This naturally leads to the question what is essential and what is non-essential.  Fortunately, church tradition defines this for us with the creeds, which are essentially statements of essential belief.   The most well-known creed is what is traditionally called the Apostle’s Creedit states:   I believe in God, the Father Almighty, creator of heaven and earth.  I believe in Jesus Christ, his only Son, our Lord, who was conceived by the Holy Spirit, born of the VirginMary, suffered under Pontius Pilate, was crucified, died, and was buried; he descended to the dead.  On the third day he rose again; he ascended into heaven, is seated at the right hand of the Father, and will come again to judge the living and the dead.  I believe in the Holy Spirit, the holy catholic church, the communion of saints, the forgiveness of sins, the resurrection of the body and the life everlasting.  Amen. 

            Those are the essentials.  God the Father, Jesus the son-who was, and is, and is to come, and the Holy Spirit.   Notice there was nothing in there about healthcare, about immigration, about job creation or any of the other hot button issues that prove so divisive.   When we are of one mind about these essentials and we consider that statement of faith to be the cornerstone of all that we believe, then unity as described in this scripture becomes possible.   What unites us is the power of the cross of Christ, and that gospel should have more power in our lives than every other message there is.    Often the reason why there is conflict in the body of Christ, the reason why there division is because we forget this. 

            I know a lot of you probably do not follow the Marvel Super hero movies like I do, but last year one of the movies that came out was Captain America: Civil War.   I will not spoil the whole movie, but the main villain’s goal was to destroy the Avengers.   In previous movies villains had failed to do this, but in one scene the villain explains his plan: “ I knew I couldn't kill them. More powerful men than me have tried. But if I could get them to kill each other. . .”   While Captain America and Iron Man stop short of killing each other they do fight each other a lot, and Baron Zero succeeded.  In the end it is the heroes who do more damage to one another than their enemies could ever hope to do.    Unfortunately, Christians are the same way.   We can be our own worst enemy, and this happens when we elevate something that divides us over something that unites us.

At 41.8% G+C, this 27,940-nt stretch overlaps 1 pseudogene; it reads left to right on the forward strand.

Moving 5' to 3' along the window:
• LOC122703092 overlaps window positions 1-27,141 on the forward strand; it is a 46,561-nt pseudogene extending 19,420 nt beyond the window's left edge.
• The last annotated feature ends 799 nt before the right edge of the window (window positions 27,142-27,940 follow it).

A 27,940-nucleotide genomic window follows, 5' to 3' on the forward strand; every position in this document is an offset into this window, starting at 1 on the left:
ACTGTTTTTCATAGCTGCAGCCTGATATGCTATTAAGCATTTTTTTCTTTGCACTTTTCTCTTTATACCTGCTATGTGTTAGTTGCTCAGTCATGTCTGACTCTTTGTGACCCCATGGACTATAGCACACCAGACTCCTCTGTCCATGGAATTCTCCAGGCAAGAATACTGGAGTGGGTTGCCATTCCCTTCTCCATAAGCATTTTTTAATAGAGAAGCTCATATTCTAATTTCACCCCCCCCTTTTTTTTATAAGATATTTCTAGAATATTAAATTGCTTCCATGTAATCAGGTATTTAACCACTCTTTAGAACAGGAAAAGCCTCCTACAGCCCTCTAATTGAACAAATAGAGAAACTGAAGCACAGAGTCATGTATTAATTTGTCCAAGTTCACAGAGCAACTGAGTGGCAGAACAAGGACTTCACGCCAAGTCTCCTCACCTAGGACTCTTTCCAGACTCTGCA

By its very nature church is awkward and messy.   Church is a bunch of imperfect and kind of selfish people trying to live in perfect and loving community with one another.   This process is messy, and there is no way around it.   When we get it right though, then it is a thing of beauty.   We get it right when among the essentials there is no division among us.   We get it right when we are perfectly united in mind and thought in our belief that Jesus is a great savior.   When we do this, then the non-essentials, the cultural and political things that so quickly divide us do not matter as much because we realize the God that unites us is bigger than that which divides us.   One day when we all get to heaven, we are going to find ourselves worshipping the Lamb of God side by side with souls we never would have agreed with on earth, because God’s grace and mercy is that big.    May we find joy in that.  May we seek unity instead of uniformity.   As the people of God may we glorify God by being perfectly united in mind and thought by how we love one another.